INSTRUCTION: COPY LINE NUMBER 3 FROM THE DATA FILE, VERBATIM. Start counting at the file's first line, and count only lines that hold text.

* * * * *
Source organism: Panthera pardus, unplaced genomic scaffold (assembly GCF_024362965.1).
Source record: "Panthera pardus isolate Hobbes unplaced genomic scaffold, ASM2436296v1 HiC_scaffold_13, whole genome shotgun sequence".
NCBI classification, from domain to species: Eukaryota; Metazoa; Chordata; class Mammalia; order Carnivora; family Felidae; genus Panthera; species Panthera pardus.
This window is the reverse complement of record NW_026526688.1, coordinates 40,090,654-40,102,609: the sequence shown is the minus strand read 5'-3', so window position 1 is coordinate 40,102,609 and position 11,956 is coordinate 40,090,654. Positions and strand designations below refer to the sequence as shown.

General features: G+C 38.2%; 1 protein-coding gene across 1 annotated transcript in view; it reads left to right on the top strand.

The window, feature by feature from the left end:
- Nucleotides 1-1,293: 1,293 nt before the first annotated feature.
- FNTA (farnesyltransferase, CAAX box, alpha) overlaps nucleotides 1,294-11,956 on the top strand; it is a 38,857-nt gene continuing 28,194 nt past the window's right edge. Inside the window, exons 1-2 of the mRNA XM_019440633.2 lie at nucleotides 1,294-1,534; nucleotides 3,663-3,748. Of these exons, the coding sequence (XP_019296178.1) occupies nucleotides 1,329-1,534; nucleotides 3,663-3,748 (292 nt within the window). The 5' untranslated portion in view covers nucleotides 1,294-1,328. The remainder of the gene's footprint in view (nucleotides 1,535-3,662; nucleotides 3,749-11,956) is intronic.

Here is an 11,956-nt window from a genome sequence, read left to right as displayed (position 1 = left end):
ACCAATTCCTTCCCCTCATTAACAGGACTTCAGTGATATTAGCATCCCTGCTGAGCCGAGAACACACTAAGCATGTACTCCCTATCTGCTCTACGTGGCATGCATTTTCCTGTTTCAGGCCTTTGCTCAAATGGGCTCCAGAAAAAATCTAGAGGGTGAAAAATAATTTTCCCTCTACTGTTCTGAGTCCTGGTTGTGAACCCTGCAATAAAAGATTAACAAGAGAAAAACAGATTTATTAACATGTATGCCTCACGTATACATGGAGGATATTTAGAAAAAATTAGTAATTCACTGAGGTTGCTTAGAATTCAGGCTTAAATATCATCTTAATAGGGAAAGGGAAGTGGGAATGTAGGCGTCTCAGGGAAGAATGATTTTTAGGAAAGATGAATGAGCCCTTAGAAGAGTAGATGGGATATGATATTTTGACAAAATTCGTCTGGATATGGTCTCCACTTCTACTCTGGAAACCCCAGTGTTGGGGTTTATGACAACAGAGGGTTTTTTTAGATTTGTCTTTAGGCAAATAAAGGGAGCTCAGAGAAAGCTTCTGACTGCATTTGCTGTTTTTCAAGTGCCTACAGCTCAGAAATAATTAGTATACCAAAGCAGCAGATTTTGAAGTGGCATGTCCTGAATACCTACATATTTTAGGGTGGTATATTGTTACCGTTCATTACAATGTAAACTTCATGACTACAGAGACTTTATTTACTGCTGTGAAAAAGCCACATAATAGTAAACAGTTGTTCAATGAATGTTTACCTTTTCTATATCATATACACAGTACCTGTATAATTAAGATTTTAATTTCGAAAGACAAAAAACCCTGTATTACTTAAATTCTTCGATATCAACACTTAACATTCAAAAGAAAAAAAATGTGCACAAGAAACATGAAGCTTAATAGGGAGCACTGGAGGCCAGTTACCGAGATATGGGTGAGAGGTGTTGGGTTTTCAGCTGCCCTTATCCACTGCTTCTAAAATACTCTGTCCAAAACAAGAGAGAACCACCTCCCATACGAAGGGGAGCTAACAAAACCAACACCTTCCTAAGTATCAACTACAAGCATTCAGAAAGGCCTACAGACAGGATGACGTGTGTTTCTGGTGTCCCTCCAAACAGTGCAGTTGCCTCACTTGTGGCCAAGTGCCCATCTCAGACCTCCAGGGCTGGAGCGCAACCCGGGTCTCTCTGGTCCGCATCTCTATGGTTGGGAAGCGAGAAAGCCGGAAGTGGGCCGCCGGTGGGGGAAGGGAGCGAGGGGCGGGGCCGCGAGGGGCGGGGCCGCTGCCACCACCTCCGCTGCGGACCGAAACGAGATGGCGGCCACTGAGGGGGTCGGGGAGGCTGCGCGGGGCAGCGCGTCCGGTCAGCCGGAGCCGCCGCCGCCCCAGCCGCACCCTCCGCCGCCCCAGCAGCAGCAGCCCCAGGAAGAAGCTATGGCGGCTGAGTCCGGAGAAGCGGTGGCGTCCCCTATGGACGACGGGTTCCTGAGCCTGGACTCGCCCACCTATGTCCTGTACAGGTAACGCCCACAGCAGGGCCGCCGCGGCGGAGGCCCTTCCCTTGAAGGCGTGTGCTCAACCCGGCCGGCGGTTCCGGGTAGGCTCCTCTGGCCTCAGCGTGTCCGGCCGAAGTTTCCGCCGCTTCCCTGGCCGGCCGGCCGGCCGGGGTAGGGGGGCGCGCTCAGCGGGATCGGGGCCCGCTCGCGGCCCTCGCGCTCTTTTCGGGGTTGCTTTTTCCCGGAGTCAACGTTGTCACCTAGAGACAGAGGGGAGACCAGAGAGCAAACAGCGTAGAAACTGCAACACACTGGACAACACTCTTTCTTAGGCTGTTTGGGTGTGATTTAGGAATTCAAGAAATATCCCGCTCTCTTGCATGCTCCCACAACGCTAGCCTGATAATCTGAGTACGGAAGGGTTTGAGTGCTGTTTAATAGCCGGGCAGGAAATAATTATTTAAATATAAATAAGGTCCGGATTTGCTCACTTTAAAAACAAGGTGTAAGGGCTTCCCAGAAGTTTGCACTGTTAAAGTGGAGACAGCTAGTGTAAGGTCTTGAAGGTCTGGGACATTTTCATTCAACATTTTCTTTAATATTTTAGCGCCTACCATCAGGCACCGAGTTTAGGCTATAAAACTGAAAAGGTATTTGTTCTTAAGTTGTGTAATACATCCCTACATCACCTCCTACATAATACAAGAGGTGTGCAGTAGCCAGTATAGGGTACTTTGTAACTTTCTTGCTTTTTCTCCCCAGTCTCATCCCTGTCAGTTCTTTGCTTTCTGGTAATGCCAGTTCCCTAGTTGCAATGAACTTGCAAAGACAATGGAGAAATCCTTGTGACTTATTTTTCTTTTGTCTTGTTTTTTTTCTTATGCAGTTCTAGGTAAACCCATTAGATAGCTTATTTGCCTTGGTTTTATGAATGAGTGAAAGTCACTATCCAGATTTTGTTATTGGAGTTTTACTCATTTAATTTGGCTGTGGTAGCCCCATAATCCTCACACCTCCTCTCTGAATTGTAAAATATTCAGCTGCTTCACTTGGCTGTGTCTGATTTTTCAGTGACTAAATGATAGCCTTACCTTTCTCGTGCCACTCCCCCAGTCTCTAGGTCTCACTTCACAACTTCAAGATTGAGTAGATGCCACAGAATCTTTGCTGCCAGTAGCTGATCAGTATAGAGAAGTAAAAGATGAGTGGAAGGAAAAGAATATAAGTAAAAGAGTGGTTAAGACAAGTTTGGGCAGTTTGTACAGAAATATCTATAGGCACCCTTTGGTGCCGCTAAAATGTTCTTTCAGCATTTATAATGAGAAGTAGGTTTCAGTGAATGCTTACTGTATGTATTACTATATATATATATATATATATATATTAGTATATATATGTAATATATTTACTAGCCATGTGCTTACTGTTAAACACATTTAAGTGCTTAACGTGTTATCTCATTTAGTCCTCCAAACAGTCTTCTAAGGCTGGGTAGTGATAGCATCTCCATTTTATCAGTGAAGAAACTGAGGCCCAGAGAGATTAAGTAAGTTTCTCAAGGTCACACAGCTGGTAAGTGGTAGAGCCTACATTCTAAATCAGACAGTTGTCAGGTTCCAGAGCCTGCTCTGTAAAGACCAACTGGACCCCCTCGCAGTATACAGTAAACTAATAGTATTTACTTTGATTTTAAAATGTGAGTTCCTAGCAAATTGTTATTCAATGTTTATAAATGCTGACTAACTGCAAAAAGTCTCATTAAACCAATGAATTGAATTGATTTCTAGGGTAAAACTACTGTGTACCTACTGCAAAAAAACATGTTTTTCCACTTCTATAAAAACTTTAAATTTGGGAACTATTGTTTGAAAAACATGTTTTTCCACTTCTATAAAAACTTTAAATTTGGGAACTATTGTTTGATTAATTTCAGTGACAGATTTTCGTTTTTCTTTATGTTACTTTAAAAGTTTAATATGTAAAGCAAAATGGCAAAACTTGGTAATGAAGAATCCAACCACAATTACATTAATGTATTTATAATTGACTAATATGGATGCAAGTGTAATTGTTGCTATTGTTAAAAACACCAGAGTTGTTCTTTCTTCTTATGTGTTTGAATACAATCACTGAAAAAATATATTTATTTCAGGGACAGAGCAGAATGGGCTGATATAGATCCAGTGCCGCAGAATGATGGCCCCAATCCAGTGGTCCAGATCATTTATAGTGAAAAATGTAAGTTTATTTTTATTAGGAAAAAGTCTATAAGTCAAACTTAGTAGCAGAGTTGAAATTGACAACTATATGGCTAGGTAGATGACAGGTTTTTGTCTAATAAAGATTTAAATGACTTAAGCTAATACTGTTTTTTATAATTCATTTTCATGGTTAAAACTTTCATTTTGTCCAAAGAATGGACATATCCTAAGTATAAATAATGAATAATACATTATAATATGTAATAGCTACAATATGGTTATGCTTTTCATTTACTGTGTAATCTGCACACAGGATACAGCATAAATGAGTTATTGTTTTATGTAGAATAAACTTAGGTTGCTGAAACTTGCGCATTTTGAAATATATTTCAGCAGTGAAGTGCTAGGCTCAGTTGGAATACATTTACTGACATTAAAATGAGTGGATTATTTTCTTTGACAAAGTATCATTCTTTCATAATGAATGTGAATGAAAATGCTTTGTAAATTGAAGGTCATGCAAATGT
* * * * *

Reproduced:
NCBI classification, from domain to species: Eukaryota; Metazoa; Chordata; class Mammalia; order Carnivora; family Felidae; genus Panthera; species Panthera pardus.